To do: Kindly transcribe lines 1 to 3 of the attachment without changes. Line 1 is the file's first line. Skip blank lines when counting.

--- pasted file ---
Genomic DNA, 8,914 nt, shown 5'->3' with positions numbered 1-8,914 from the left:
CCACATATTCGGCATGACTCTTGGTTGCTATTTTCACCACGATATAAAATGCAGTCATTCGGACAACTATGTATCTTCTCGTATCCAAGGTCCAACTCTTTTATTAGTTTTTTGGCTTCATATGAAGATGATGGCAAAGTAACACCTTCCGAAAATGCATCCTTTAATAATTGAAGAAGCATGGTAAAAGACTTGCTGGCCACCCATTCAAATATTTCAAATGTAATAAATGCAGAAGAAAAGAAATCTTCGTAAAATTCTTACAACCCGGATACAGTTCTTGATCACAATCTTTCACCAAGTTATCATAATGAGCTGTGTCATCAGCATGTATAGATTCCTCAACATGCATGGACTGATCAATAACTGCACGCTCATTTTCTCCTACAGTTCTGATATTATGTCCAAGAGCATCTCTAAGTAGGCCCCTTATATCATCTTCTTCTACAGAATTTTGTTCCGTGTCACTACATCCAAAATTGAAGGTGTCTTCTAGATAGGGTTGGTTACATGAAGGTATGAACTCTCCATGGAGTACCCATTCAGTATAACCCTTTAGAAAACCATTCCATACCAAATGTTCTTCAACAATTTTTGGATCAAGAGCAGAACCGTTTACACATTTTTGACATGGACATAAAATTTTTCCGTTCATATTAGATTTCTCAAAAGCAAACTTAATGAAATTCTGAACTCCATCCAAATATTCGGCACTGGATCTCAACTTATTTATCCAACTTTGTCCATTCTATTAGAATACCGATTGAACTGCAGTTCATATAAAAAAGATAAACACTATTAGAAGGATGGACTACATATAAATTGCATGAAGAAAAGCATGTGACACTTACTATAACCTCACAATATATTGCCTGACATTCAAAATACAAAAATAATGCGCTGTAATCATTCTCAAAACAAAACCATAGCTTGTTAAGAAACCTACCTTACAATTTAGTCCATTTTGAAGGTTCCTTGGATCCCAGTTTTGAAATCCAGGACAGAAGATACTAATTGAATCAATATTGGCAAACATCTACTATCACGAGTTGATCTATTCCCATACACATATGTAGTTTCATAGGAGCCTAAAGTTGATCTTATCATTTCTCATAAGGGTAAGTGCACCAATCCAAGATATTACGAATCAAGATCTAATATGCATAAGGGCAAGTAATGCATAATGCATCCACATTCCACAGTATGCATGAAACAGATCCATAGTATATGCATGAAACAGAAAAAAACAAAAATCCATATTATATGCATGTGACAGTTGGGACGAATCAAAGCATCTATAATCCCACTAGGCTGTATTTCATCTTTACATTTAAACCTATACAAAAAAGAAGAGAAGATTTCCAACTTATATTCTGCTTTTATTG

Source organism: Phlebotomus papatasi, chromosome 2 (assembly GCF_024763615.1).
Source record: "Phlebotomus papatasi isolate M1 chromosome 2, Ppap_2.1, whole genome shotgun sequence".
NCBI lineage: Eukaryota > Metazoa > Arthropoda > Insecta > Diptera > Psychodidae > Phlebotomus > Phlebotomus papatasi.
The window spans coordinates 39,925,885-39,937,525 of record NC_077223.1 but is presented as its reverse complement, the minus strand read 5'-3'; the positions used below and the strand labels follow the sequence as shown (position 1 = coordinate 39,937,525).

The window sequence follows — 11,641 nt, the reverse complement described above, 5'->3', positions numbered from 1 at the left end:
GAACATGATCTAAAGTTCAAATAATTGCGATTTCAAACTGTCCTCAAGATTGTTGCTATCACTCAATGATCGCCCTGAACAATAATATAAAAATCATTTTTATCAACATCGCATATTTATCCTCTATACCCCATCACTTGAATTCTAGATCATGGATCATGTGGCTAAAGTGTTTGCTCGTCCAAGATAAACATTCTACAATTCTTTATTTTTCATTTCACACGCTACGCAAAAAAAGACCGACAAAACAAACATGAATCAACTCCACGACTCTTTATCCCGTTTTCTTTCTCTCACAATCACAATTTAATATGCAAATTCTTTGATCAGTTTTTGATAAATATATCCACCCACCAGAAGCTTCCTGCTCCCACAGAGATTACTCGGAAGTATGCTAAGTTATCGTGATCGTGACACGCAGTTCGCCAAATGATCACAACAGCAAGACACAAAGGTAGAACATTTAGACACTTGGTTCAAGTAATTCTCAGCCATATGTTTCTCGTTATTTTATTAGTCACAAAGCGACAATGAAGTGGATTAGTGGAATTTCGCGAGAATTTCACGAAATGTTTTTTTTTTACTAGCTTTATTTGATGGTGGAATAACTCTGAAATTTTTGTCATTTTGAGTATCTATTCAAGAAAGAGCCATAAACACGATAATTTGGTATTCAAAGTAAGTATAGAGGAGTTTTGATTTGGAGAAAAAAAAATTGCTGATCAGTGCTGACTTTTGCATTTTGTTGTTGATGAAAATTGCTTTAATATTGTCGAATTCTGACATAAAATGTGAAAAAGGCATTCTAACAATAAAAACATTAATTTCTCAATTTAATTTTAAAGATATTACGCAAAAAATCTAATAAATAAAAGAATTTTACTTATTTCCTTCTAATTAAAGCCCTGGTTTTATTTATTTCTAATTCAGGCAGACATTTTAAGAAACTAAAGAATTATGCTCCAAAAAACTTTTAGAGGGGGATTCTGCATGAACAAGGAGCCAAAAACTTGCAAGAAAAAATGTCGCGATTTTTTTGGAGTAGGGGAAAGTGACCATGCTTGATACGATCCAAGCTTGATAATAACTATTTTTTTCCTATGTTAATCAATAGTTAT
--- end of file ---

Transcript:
Genomic DNA, 8,914 nt, shown 5'->3' with positions numbered 1-8,914 from the left:
CCACATATTCGGCATGACTCTTGGTTGCTATTTTCACCACGATATAAAATGCAGTCATTCGGACAACTATGTATCTTCTCGTATCCAAGGTCCAACTCTTTTATTAGTTTTTTGGCTTCATATGAAGATGATGGCAAAGTAACACCTTCCGAAAATGCATCCTTTAATAATTGAAGAAGCATGGTAAAAGACTTGCTGGCCACCCATTCAAATATTTCAAATGTAATAAATGCAGAAGAAAAGAAATCTTCGTAAAATTCTTACAACCCGGATACAGTTCTTGATCACAATCTTTCACCAAGTTATCATAATGAGCTGTGTCATCAGCATGTATAGATTCCTCAACATGCATGGACTGATCAATAACTGCACGCTCATTTTCTCCTACAGTTCTGATATTATGTCCAAGAGCATCTCTAAGTAGGCCCCTTATATCATCTTCTTCTACAGAATTTTGTTCCGTGTCACTACATCCAAAATTGAAGGTGTCTTCTAGATAGGGTTGGTTACATGAAGGTATGAACTCTCCATGGAGTACCCATTCAGTATAACCCTTTAGAAAACCATTCCATACCAAATGTTCTTCAACAATTTTTGGATCAAGAGCAGAACCGTTTACACATTTTTGACATGGACATAAAATTTTTCCGTTCATATTAGATTTCTCAAAAGCAAACTTAATGAAATTCTGAACTCCATCCAAATATTCGGCACTGGATCTCAACTTATTTATCCAACTTTGTCCATTCTATTAGAATACCGATTGAACTGCAGTTCATATAAAAAAGATAAACACTATTAGAAGGATGGACTACATATAAATTGCATGAAGAAAAGCATGTGACACTTACTATAACCTCACAATATATTGCCTGACATTCAAAATACAAAAATAATGCGCTGTAATCATTCTCAAAACAAAACCATAGCTTGTTAAGAAACCTACCTTACAATTTAGTCCATTTTGAAGGTTCCTTGGATCCCAGTTTTGAAATCCAGGACAGAAGATACTAATTGAATCAATATTGGCAAACATCTACTATCACGAGTTGATCTATTCCCATACACATATGTAGTTTCATAGGAGCCTAAAGTTGATCTTATCATTTCTCATAAGGGTAAGTGCACCAATCCAAGATATTACGAATCAAGATCTAATATGCATAAGGGCAAGTAATGCATAATGCATCCACATTCCACAGTATGCATGAAACAGATCCATAGTATATGCATGAAACAGAAAAAAACAAAAATCCATATTATATGCATGTGACAGTTGGGACGAATCAAAGCATCTATAATCCCACTAGGCTGTATTTCATCTTTACATTTAAACCTATACAAAAAAGAAGAGAAGATTTCCAACTTATATTCTGCTTTTATTG

Source organism: Phlebotomus papatasi, chromosome 2 (assembly GCF_024763615.1).